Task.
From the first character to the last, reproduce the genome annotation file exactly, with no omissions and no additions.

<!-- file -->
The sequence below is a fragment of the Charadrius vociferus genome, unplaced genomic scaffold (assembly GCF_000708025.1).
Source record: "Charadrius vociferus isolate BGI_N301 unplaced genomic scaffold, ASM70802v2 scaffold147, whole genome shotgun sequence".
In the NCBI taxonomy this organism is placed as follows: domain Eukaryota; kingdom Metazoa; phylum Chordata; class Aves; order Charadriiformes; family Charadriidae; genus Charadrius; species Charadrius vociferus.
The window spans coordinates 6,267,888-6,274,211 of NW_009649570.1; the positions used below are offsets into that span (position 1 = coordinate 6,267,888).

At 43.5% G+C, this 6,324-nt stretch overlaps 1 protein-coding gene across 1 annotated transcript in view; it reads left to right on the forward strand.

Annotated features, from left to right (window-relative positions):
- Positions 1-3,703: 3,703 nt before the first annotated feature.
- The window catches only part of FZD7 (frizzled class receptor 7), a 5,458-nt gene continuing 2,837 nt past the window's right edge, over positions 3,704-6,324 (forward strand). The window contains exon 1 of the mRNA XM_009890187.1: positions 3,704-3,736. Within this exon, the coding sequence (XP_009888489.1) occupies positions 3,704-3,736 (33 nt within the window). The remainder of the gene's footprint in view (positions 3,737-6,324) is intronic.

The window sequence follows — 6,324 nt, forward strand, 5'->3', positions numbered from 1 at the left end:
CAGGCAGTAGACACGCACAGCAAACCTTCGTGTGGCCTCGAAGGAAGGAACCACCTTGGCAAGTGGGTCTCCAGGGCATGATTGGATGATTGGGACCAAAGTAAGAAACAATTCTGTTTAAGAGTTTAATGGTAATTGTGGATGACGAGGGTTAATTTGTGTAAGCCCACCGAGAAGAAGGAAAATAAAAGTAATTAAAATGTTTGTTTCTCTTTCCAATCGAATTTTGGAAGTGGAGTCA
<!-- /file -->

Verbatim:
The sequence below is a fragment of the Charadrius vociferus genome, unplaced genomic scaffold (assembly GCF_000708025.1).
Source record: "Charadrius vociferus isolate BGI_N301 unplaced genomic scaffold, ASM70802v2 scaffold147, whole genome shotgun sequence".
In the NCBI taxonomy this organism is placed as follows: domain Eukaryota; kingdom Metazoa; phylum Chordata; class Aves; order Charadriiformes; family Charadriidae; genus Charadrius; species Charadrius vociferus.
The window spans coordinates 6,267,888-6,274,211 of NW_009649570.1; the positions used below are offsets into that span (position 1 = coordinate 6,267,888).

At 43.5% G+C, this 6,324-nt stretch overlaps 1 protein-coding gene across 1 annotated transcript in view; it reads left to right on the forward strand.

Annotated features, from left to right (window-relative positions):
- Positions 1-3,703: 3,703 nt before the first annotated feature.
- The window catches only part of FZD7 (frizzled class receptor 7), a 5,458-nt gene continuing 2,837 nt past the window's right edge, over positions 3,704-6,324 (forward strand). The window contains exon 1 of the mRNA XM_009890187.1: positions 3,704-3,736. Within this exon, the coding sequence (XP_009888489.1) occupies positions 3,704-3,736 (33 nt within the window). The remainder of the gene's footprint in view (positions 3,737-6,324) is intronic.

The window sequence follows — 6,324 nt, forward strand, 5'->3', positions numbered from 1 at the left end:
CAGGCAGTAGACACGCACAGCAAACCTTCGTGTGGCCTCGAAGGAAGGAACCACCTTGGCAAGTGGGTCTCCAGGGCATGATTGGATGATTGGGACCAAAGTAAGAAACAATTCTGTTTAAGAGTTTAATGGTAATTGTGGATGACGAGGGTTAATTTGTGTAAGCCCACCGAGAAGAAGGAAAATAAAAGTAATTAAAATGTTTGTTTCTCTTTCCAATCGAATTTTGGAAGTGGAGTCA